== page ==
Coiled nylon actuator is an important field of actuators in soft robotics due to its negative thermal expansion, large actuation stroke and high force output. Coiled nylon actuators are easily manufactured and an inexpensive material. They are produced by attaching one end to a rotating motor and at the bottom to a suspended mass. The bottom end is constrained to prevent rotation in the axial direction. After coiling, it is annealed to reduce any internal strain. Its means of actuation is due to the torqueing behavior when heated which is induced by nylons thermal expansion, but by constraining the rotation, its response is to displace in the negative axial direction. The goal in this study is to capture the displacement and force output of the nylon actuator using COMSOL Multiphysics with the thermomechanical properties, heat and suspended mass (force) being the inputs of the model. The model will heavily rely on the classical lamination theory where the on-axis thermomechanical properties are obtained first and then the off-axis reduced stiffness matrix and effective coefficient of thermal expansion is obtained. The COMSOL Multiphysics displacement and force output results will be compared to experimentally obtained results. The experimental results will be obtained using a TA Instrument Dynamic Mechanical Analysis (DMA) which will be used to perform a strain controlled dynamic temperature scan at a frequency of 1 Hz on the nylon actuator. Temperature will be scanned from room temperature 24°C to 150°C at 1 °C/min.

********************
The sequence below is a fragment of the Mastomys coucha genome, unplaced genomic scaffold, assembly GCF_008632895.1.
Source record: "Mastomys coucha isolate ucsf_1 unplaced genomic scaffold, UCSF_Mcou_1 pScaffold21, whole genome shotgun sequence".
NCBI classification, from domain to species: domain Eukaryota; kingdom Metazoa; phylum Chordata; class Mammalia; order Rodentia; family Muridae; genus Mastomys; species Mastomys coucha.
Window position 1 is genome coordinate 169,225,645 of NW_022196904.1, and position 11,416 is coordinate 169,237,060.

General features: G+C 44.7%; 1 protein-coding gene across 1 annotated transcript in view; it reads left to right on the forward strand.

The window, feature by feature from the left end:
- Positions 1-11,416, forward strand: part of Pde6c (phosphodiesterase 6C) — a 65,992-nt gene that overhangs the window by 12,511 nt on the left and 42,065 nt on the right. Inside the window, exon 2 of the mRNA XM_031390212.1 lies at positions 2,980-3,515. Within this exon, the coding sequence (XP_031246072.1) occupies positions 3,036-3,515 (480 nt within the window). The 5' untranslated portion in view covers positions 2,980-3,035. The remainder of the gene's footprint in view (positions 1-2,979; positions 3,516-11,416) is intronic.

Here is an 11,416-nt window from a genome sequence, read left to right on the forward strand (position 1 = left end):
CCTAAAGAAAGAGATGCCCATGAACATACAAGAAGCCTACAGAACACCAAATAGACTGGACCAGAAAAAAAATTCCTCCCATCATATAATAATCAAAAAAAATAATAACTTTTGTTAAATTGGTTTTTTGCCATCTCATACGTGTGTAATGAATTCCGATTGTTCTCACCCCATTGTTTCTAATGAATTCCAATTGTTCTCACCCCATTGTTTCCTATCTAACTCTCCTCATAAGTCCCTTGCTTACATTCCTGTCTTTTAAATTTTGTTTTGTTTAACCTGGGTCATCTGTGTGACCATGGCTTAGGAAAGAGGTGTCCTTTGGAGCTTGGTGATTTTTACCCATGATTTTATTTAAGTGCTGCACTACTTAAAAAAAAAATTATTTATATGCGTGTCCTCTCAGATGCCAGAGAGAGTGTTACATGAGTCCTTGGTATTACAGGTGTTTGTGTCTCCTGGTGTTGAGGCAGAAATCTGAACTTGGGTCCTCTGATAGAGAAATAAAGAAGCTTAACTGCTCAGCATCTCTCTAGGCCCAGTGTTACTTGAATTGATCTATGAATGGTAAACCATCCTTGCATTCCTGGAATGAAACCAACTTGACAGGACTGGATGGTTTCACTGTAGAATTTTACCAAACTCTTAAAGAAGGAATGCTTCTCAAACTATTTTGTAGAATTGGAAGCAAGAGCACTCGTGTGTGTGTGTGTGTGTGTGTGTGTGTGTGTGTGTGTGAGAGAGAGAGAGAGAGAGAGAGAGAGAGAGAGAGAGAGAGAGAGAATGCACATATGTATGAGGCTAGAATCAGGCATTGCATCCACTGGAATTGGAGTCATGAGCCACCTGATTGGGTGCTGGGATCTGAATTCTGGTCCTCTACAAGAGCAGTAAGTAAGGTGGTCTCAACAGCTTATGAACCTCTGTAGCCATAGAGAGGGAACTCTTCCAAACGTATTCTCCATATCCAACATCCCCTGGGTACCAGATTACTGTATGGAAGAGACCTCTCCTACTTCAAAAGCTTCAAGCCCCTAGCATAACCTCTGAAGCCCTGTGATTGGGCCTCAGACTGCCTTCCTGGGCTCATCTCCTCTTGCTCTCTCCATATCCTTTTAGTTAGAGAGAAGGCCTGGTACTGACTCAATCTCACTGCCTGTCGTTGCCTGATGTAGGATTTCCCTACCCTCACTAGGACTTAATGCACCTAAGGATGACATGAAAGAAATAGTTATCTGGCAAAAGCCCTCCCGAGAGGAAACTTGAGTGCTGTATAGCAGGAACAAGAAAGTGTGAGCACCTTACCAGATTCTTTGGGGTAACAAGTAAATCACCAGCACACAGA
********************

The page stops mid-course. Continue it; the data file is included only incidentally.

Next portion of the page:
The multiple-shape-memory ionic polymer-metal composite (MSM-IPMC) actuator can demonstrate complex 3D
deformation. The MSM-IPMC have two characteristics, which are the electro-mechanical actuation effect and the
thermal-mechanical shape memory effect. The bending, twisting, and oscillating motions of the actuator could be
controlled simultaneously or separately by means of thermal-mechanical and electro-mechanical transactions. In our
study, we theoretically modelled and experimentally investigated the MSM-IPMC. We proposed a new physical
principle to explain the shape memory behavior. A theoretical model of the multiple shape memory effect of MSMIPMC
was developed. It is based on the assumption that the multiple shape memory effect is caused by the thermal stress
and each individual Young’s modulus is ‘memorized’ during the previous programming process. As the MSM-IPMC
was reheated to each temperature, the corresponding thermal stress was applied on the MSM-IPMC, and the Young’s
modulus was recovered, which result in the shape recovery of the MSM-IPMC. To verify the model, a MSM-IPMC
sample was prepared. Experimental tests of MSM-IPMC were conducted. By comparing the simulation results and the
experimental results, both results have a good agreement. The current study is beneficial for the better understanding of
the underlying physics of MSM-IPMC.